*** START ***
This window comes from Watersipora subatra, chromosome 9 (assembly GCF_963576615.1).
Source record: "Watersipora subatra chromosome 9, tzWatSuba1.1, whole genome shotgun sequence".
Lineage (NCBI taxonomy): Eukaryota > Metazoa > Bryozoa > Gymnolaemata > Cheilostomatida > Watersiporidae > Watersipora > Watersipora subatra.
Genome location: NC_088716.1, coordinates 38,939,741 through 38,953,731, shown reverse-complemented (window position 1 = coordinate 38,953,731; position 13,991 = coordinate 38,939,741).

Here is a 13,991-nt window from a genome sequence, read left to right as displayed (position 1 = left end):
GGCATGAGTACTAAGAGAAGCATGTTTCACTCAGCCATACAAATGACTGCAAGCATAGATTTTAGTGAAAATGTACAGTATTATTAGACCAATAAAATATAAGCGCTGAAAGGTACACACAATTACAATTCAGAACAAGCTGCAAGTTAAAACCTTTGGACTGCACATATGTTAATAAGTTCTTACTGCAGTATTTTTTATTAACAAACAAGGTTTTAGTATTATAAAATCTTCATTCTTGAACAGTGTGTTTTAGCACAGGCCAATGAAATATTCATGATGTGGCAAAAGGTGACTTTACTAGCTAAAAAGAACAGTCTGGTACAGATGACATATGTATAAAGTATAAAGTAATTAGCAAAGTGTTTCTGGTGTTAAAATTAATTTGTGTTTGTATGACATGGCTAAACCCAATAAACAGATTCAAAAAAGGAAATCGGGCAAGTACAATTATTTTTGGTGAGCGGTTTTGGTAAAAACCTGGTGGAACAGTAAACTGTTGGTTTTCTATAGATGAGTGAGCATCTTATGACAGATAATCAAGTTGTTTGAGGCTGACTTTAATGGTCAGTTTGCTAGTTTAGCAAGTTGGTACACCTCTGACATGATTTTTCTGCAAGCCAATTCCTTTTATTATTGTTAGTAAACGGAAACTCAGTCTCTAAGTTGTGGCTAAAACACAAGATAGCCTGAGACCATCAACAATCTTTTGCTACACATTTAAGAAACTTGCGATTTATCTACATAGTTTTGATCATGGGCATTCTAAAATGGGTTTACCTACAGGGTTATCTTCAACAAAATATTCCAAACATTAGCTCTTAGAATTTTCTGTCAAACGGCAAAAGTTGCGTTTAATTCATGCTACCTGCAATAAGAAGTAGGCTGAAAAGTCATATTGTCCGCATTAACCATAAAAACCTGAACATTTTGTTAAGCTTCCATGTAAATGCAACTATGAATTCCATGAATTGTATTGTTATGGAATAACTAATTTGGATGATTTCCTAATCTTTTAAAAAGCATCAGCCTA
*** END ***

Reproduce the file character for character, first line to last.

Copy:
This window comes from Watersipora subatra, chromosome 9 (assembly GCF_963576615.1).
Source record: "Watersipora subatra chromosome 9, tzWatSuba1.1, whole genome shotgun sequence".
Lineage (NCBI taxonomy): Eukaryota > Metazoa > Bryozoa > Gymnolaemata > Cheilostomatida > Watersiporidae > Watersipora > Watersipora subatra.
Genome location: NC_088716.1, coordinates 38,939,741 through 38,953,731, shown reverse-complemented (window position 1 = coordinate 38,953,731; position 13,991 = coordinate 38,939,741).

Here is a 13,991-nt window from a genome sequence, read left to right as displayed (position 1 = left end):
GGCATGAGTACTAAGAGAAGCATGTTTCACTCAGCCATACAAATGACTGCAAGCATAGATTTTAGTGAAAATGTACAGTATTATTAGACCAATAAAATATAAGCGCTGAAAGGTACACACAATTACAATTCAGAACAAGCTGCAAGTTAAAACCTTTGGACTGCACATATGTTAATAAGTTCTTACTGCAGTATTTTTTATTAACAAACAAGGTTTTAGTATTATAAAATCTTCATTCTTGAACAGTGTGTTTTAGCACAGGCCAATGAAATATTCATGATGTGGCAAAAGGTGACTTTACTAGCTAAAAAGAACAGTCTGGTACAGATGACATATGTATAAAGTATAAAGTAATTAGCAAAGTGTTTCTGGTGTTAAAATTAATTTGTGTTTGTATGACATGGCTAAACCCAATAAACAGATTCAAAAAAGGAAATCGGGCAAGTACAATTATTTTTGGTGAGCGGTTTTGGTAAAAACCTGGTGGAACAGTAAACTGTTGGTTTTCTATAGATGAGTGAGCATCTTATGACAGATAATCAAGTTGTTTGAGGCTGACTTTAATGGTCAGTTTGCTAGTTTAGCAAGTTGGTACACCTCTGACATGATTTTTCTGCAAGCCAATTCCTTTTATTATTGTTAGTAAACGGAAACTCAGTCTCTAAGTTGTGGCTAAAACACAAGATAGCCTGAGACCATCAACAATCTTTTGCTACACATTTAAGAAACTTGCGATTTATCTACATAGTTTTGATCATGGGCATTCTAAAATGGGTTTACCTACAGGGTTATCTTCAACAAAATATTCCAAACATTAGCTCTTAGAATTTTCTGTCAAACGGCAAAAGTTGCGTTTAATTCATGCTACCTGCAATAAGAAGTAGGCTGAAAAGTCATATTGTCCGCATTAACCATAAAAACCTGAACATTTTGTTAAGCTTCCATGTAAATGCAACTATGAATTCCATGAATTGTATTGTTATGGAATAACTAATTTGGATGATTTCCTAATCTTTTAAAAAGCATCAGCCTA